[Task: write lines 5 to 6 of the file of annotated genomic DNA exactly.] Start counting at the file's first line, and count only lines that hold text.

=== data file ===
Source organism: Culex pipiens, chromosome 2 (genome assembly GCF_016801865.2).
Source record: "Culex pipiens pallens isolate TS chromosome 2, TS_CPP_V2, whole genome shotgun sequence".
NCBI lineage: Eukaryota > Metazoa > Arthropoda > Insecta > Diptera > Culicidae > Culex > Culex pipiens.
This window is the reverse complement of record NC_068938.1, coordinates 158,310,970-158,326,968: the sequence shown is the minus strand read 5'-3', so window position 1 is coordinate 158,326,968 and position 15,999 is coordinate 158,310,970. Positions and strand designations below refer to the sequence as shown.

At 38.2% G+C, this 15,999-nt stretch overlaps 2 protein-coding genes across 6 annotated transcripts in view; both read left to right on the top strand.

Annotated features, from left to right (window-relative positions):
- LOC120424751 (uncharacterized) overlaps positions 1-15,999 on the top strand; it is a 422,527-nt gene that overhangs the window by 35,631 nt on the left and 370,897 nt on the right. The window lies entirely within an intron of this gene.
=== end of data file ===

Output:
At 38.2% G+C, this 15,999-nt stretch overlaps 2 protein-coding genes across 6 annotated transcripts in view; both read left to right on the top strand.

Annotated features, from left to right (window-relative positions):